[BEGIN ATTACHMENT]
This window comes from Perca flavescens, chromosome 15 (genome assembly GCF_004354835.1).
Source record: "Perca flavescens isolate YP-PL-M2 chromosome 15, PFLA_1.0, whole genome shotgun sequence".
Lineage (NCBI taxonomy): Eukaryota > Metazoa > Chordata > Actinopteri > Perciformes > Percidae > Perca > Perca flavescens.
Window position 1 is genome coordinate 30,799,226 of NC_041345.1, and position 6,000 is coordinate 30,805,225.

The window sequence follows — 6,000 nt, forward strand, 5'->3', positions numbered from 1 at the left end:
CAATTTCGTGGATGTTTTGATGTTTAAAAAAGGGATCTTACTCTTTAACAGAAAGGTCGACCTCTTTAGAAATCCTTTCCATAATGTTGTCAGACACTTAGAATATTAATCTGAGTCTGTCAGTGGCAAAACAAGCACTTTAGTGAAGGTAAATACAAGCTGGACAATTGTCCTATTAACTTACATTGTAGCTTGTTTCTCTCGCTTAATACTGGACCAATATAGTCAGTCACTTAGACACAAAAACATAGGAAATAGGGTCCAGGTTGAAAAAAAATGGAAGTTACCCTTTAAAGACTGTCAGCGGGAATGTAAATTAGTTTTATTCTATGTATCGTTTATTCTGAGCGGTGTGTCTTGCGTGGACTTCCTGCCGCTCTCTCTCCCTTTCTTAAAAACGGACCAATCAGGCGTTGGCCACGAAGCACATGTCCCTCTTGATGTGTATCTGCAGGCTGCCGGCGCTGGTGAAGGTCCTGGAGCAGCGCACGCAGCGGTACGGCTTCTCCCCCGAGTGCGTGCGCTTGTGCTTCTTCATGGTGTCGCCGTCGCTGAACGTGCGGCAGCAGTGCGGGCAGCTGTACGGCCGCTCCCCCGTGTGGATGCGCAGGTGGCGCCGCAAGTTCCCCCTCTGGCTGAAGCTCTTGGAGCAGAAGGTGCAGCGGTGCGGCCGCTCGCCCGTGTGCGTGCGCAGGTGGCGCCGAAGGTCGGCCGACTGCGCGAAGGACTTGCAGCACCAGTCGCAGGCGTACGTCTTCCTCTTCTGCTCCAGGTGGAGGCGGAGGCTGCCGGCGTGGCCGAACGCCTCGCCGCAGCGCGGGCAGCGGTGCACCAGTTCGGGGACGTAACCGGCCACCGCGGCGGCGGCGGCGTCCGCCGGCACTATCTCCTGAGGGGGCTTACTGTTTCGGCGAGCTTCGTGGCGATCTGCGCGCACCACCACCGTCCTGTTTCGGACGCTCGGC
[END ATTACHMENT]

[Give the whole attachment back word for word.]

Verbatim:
This window comes from Perca flavescens, chromosome 15 (genome assembly GCF_004354835.1).
Source record: "Perca flavescens isolate YP-PL-M2 chromosome 15, PFLA_1.0, whole genome shotgun sequence".
Lineage (NCBI taxonomy): Eukaryota > Metazoa > Chordata > Actinopteri > Perciformes > Percidae > Perca > Perca flavescens.
Window position 1 is genome coordinate 30,799,226 of NC_041345.1, and position 6,000 is coordinate 30,805,225.

The window sequence follows — 6,000 nt, forward strand, 5'->3', positions numbered from 1 at the left end:
CAATTTCGTGGATGTTTTGATGTTTAAAAAAGGGATCTTACTCTTTAACAGAAAGGTCGACCTCTTTAGAAATCCTTTCCATAATGTTGTCAGACACTTAGAATATTAATCTGAGTCTGTCAGTGGCAAAACAAGCACTTTAGTGAAGGTAAATACAAGCTGGACAATTGTCCTATTAACTTACATTGTAGCTTGTTTCTCTCGCTTAATACTGGACCAATATAGTCAGTCACTTAGACACAAAAACATAGGAAATAGGGTCCAGGTTGAAAAAAAATGGAAGTTACCCTTTAAAGACTGTCAGCGGGAATGTAAATTAGTTTTATTCTATGTATCGTTTATTCTGAGCGGTGTGTCTTGCGTGGACTTCCTGCCGCTCTCTCTCCCTTTCTTAAAAACGGACCAATCAGGCGTTGGCCACGAAGCACATGTCCCTCTTGATGTGTATCTGCAGGCTGCCGGCGCTGGTGAAGGTCCTGGAGCAGCGCACGCAGCGGTACGGCTTCTCCCCCGAGTGCGTGCGCTTGTGCTTCTTCATGGTGTCGCCGTCGCTGAACGTGCGGCAGCAGTGCGGGCAGCTGTACGGCCGCTCCCCCGTGTGGATGCGCAGGTGGCGCCGCAAGTTCCCCCTCTGGCTGAAGCTCTTGGAGCAGAAGGTGCAGCGGTGCGGCCGCTCGCCCGTGTGCGTGCGCAGGTGGCGCCGAAGGTCGGCCGACTGCGCGAAGGACTTGCAGCACCAGTCGCAGGCGTACGTCTTCCTCTTCTGCTCCAGGTGGAGGCGGAGGCTGCCGGCGTGGCCGAACGCCTCGCCGCAGCGCGGGCAGCGGTGCACCAGTTCGGGGACGTAACCGGCCACCGCGGCGGCGGCGGCGTCCGCCGGCACTATCTCCTGAGGGGGCTTACTGTTTCGGCGAGCTTCGTGGCGATCTGCGCGCACCACCACCGTCCTGTTTCGGACGCTCGGC